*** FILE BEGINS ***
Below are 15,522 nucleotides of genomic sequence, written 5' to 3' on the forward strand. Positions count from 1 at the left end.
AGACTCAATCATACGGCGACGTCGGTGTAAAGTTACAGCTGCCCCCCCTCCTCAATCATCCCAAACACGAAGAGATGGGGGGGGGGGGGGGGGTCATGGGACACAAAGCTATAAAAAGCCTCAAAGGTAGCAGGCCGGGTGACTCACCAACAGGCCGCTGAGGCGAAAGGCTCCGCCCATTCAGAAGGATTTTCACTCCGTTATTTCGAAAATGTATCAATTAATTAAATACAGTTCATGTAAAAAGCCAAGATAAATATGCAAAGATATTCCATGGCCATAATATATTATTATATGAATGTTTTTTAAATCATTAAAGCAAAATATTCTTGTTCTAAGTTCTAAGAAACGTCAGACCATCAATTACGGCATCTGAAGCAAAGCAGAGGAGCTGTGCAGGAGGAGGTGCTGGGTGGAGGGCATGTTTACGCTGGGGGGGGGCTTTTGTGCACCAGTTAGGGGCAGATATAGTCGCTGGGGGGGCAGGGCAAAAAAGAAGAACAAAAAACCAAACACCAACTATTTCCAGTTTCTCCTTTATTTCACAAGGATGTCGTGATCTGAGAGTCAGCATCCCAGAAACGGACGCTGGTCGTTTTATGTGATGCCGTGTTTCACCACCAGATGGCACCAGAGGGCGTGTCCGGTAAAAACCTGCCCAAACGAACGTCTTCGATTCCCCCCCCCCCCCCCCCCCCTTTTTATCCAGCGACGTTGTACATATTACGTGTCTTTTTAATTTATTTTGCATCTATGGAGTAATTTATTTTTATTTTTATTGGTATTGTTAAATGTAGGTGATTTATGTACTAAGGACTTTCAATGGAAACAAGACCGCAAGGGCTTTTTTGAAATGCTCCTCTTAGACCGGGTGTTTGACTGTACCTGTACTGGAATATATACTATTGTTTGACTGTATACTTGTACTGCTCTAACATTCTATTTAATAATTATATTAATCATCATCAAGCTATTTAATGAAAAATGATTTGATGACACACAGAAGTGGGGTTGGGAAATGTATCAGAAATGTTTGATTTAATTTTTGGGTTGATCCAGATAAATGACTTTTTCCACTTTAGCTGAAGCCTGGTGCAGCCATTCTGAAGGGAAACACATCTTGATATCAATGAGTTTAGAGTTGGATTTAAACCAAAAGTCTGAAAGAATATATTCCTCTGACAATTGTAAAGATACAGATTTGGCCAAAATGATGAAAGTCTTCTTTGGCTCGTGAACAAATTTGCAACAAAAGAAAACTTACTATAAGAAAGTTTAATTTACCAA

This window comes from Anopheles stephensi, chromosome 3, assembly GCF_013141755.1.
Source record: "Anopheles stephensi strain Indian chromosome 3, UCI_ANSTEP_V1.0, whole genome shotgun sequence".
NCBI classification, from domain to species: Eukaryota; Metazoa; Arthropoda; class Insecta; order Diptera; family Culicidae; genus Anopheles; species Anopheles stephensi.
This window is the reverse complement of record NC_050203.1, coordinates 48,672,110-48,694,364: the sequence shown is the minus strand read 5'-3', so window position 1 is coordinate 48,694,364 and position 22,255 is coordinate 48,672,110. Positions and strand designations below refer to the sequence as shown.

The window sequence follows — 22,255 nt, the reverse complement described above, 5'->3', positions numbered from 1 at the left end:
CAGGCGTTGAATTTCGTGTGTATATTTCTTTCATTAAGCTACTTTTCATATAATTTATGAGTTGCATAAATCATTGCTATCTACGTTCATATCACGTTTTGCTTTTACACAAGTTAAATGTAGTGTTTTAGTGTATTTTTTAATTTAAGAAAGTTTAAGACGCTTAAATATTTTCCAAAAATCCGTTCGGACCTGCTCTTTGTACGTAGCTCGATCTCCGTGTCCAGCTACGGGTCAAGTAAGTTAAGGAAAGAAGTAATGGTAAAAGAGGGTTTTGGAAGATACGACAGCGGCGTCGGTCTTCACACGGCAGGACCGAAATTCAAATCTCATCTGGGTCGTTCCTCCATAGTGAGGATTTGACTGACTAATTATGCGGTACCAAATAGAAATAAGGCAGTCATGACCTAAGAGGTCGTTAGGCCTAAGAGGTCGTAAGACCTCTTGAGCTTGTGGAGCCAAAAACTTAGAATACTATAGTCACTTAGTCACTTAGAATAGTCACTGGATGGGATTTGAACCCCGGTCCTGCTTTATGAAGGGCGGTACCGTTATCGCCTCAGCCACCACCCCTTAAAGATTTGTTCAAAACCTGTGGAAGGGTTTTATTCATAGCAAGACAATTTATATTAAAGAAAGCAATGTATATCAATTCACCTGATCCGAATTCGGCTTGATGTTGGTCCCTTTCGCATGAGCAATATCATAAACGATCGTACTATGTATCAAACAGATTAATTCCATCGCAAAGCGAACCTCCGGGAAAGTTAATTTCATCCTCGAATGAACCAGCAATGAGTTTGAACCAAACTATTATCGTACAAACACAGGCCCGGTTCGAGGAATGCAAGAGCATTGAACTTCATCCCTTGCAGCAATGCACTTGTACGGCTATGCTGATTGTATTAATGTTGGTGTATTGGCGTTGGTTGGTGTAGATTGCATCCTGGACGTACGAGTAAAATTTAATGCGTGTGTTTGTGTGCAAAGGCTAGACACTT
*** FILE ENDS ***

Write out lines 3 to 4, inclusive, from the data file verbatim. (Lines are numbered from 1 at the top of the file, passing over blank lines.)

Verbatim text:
This window comes from Anopheles stephensi, chromosome 3, assembly GCF_013141755.1.
Source record: "Anopheles stephensi strain Indian chromosome 3, UCI_ANSTEP_V1.0, whole genome shotgun sequence".